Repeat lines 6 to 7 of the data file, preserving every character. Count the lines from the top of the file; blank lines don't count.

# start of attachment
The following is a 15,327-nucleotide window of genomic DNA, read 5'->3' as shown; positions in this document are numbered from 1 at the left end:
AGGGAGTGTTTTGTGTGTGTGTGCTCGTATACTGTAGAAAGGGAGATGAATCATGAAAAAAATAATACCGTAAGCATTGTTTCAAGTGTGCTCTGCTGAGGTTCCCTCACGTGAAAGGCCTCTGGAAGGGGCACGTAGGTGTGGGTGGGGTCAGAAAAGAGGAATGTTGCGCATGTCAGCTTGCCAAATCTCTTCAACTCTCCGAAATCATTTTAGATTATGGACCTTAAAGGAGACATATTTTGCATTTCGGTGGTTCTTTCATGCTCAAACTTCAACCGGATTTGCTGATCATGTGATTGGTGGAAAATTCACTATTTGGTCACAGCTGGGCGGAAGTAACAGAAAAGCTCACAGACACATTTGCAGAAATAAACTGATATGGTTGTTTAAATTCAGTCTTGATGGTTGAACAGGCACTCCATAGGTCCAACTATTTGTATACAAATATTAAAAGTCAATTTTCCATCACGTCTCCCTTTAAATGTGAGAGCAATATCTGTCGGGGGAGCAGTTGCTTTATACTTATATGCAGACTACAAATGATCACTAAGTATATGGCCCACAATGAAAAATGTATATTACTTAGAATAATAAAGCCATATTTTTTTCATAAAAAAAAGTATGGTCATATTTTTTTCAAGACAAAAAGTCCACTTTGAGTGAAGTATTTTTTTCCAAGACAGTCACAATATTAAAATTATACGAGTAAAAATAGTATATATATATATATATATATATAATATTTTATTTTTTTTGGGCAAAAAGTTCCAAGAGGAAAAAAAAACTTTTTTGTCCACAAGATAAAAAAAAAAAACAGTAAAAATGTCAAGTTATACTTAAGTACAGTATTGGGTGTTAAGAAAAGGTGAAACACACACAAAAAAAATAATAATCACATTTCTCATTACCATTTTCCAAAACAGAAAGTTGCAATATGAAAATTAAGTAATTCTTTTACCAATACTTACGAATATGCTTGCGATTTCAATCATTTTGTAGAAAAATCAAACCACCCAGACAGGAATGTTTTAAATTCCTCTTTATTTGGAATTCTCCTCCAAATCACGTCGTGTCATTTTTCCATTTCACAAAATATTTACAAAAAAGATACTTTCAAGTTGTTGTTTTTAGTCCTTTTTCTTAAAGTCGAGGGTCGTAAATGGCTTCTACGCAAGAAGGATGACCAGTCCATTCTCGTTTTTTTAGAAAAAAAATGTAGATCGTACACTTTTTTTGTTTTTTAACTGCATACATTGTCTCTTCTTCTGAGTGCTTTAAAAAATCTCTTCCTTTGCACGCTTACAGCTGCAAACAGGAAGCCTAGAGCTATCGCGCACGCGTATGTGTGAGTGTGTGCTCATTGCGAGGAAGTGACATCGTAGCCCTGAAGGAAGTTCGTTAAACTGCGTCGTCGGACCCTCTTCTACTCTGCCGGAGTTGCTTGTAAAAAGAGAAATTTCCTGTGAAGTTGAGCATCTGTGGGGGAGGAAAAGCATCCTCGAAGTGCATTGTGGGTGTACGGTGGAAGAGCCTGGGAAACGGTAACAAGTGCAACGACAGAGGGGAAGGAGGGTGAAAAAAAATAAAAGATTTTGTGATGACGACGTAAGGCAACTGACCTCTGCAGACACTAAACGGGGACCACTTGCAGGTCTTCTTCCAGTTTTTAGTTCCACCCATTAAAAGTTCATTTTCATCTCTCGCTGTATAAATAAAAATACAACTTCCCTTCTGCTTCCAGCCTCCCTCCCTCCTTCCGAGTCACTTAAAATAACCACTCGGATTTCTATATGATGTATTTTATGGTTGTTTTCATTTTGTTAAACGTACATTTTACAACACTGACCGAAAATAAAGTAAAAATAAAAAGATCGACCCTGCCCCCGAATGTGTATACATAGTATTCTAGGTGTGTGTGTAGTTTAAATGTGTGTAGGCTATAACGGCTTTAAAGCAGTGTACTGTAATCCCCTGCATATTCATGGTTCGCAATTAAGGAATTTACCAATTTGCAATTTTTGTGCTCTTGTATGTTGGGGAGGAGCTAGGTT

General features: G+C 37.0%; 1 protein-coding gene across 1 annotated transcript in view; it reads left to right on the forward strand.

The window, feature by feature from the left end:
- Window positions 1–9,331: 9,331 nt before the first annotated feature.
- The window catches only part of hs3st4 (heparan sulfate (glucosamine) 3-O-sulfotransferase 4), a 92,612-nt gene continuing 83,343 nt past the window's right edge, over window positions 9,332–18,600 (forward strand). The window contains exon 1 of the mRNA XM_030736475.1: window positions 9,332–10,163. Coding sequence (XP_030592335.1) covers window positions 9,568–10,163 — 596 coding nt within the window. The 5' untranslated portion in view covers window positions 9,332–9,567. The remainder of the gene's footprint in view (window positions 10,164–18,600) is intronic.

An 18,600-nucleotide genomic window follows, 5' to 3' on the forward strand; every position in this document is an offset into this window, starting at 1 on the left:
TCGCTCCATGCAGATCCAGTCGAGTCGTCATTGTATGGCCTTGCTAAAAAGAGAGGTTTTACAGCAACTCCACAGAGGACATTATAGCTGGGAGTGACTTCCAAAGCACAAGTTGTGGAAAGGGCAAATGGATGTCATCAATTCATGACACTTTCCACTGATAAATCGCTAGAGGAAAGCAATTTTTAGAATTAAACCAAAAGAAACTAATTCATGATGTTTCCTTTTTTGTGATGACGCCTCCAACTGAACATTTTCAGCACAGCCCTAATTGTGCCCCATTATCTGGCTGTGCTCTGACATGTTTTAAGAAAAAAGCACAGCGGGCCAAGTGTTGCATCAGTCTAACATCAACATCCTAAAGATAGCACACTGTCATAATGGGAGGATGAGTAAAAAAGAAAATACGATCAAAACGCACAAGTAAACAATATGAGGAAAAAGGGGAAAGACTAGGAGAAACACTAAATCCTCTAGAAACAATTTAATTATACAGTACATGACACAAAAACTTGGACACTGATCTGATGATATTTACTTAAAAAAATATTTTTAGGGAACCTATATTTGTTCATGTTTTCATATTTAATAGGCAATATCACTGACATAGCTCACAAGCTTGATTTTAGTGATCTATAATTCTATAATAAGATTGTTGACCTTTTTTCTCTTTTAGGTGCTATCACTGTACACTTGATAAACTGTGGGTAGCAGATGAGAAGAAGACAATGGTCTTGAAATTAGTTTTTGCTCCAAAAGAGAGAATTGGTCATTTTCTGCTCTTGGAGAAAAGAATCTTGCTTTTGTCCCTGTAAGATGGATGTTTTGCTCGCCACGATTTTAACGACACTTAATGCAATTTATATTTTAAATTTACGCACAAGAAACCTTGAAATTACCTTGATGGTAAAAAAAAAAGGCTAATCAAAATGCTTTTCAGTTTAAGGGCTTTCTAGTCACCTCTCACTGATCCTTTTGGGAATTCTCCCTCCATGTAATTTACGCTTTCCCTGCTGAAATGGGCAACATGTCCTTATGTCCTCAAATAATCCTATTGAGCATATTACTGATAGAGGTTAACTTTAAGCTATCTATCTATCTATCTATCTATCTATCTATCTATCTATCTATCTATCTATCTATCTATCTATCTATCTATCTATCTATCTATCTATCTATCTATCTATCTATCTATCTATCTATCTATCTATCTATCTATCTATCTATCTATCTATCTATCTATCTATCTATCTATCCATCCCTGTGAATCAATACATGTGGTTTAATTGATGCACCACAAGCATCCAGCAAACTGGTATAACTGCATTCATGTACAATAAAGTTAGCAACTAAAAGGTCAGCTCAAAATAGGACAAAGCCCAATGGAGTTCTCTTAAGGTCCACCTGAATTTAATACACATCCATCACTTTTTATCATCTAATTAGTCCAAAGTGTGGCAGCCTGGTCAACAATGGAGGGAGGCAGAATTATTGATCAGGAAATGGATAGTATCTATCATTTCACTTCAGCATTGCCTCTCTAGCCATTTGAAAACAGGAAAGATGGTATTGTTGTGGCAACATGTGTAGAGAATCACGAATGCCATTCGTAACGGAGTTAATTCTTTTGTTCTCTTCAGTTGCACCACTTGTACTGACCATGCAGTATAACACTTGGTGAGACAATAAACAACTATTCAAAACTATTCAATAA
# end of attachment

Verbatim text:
- The window catches only part of hs3st4 (heparan sulfate (glucosamine) 3-O-sulfotransferase 4), a 92,612-nt gene continuing 83,343 nt past the window's right edge, over window positions 9,332–18,600 (forward strand). The window contains exon 1 of the mRNA XM_030736475.1: window positions 9,332–10,163. Coding sequence (XP_030592335.1) covers window positions 9,568–10,163 — 596 coding nt within the window. The 5' untranslated portion in view covers window positions 9,332–9,567. The remainder of the gene's footprint in view (window positions 10,164–18,600) is intronic.

An 18,600-nucleotide genomic window follows, 5' to 3' on the forward strand; every position in this document is an offset into this window, starting at 1 on the left: